Anjum Moudgil remained focused on training amidst uncertainty

The 26-year-old rifle shooter from Chandigarh remained committed to the ISSF World Cup which was to be held in New Delhi until the last moment.

By Olympic Channel Writer ·

Ace Indian rifle shooter Anjum Moudgil has revealed that the Indian shooters remained focussed on their training during their time at the camp in New Delhi earlier this month, despite the uncertainty surrounding the World Cup.

The ISSF World Cup in New Delhi was one of the first sporting events in India to be cancelled in March after the coronavirus outbreak escalated globally. As a result, only six nations were left in the competition with the world shooting body eventually deciding to cancel the tournament altogether.  

“Several other sporting events across the globe were also getting affected, so we were aware that nothing can be predicted,” Anjum Moudgil told the Hindustan Times.

“We were waiting to see and have the final and confirmed news about the competition. We remained focused on our training, though, no matter what the scenario,” she added.

Anjum Moudgil from Chandigarh was picked for the Arjuna Award in 2019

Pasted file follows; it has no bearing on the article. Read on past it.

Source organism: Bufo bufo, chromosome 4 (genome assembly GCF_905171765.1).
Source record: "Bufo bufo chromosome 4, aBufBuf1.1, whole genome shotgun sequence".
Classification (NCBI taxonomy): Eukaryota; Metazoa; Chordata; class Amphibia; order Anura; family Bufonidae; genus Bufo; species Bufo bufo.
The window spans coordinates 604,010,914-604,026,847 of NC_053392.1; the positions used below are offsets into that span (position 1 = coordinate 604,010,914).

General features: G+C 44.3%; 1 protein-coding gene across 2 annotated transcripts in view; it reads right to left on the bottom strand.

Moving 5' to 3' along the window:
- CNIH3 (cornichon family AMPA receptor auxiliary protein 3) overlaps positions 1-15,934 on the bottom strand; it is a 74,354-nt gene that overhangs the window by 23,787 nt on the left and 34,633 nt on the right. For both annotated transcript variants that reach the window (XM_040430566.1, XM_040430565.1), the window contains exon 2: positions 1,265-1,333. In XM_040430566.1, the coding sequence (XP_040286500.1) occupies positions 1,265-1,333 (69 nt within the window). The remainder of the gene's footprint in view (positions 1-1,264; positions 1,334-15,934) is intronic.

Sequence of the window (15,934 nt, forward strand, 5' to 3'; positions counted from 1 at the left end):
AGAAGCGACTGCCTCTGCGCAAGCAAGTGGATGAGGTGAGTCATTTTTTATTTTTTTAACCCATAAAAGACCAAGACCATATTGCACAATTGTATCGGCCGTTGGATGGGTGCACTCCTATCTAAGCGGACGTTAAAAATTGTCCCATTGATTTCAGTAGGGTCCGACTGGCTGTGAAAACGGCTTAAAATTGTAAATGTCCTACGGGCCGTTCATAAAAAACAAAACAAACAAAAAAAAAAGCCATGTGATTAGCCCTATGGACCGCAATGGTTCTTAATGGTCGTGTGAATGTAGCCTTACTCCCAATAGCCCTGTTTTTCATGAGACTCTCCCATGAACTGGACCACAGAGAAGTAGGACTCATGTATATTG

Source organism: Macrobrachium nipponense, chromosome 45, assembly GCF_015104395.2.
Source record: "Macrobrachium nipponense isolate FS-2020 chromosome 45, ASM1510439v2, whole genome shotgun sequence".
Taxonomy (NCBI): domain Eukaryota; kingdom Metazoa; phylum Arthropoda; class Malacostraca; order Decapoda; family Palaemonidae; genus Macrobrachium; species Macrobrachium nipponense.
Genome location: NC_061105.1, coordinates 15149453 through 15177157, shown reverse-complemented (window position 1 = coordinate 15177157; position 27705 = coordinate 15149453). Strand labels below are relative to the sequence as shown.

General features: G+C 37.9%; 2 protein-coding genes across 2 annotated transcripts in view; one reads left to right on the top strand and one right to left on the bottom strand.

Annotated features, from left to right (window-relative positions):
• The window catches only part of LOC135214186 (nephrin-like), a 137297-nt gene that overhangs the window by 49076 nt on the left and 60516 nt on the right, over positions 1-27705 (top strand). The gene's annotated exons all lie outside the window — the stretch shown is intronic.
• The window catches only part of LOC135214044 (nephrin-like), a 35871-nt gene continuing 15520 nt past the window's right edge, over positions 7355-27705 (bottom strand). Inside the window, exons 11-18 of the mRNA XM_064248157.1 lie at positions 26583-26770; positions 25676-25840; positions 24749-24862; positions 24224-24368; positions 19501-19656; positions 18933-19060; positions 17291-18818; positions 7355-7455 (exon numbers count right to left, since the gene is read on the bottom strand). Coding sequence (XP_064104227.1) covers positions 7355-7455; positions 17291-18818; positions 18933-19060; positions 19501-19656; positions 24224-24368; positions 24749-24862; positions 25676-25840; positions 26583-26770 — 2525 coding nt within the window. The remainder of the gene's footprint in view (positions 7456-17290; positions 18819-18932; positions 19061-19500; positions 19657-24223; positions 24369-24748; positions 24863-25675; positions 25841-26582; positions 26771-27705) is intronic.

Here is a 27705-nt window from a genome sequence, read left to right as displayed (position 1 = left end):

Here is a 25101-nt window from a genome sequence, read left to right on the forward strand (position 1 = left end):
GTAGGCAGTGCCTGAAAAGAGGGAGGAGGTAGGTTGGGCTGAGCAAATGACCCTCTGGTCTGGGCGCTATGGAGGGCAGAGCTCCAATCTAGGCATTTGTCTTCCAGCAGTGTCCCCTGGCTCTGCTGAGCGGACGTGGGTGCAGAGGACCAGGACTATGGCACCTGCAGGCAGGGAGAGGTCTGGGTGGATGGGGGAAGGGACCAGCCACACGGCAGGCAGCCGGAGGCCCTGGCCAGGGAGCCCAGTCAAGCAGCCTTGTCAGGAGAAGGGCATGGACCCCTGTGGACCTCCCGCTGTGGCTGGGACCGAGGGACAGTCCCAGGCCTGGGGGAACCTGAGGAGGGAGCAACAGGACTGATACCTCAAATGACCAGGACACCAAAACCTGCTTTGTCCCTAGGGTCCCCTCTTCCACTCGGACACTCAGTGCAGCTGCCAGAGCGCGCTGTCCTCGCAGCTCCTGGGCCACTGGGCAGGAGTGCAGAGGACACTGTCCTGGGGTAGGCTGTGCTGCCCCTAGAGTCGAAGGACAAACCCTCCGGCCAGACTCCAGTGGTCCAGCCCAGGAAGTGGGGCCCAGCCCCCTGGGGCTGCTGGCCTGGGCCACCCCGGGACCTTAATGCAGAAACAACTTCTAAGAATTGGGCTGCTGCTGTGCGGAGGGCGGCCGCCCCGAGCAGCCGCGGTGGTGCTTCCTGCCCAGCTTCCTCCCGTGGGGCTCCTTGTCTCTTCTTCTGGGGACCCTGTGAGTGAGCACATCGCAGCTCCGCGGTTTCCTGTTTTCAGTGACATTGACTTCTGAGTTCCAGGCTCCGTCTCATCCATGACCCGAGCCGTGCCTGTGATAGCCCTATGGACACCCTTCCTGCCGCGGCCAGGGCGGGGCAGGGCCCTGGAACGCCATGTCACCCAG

Getting business done early

India has huge hopes from their shooting contingent at the Olympics with as many as 15 shooters already winning quotas in their respective events, so far. And Anjum Moudgil was one of the first shooters to get her Tokyo Olympics quota sealed

She won a silver medal in the 10m Air Rifle at the ISSF World Championship in Changwon, South Korea, in September 2018. Apart from that, Anjum Moudgil had also won the silver medal in the 50m Rifle 3 Positions event at the 2018 Commonwealth Games.

Consequently, she claimed the world number 2 spot in women's 10m Air Rifle ISSF rankings and the no. 1 Indian spot in the women’s 50m Rifle 3 Positions event in 2019 and was also picked for the Arjuna Award last year.

Leaving training and putting a halt on the momentum to wait in self-isolation was surely frustrating but Anjum Moudgil realizes the consequences.

“Yes, it’s difficult at this time to leave the training and competitive environment behind, especially when the Olympics are just a couple of months away. But this is a global issue and everyone should be responsible at this time,” she said.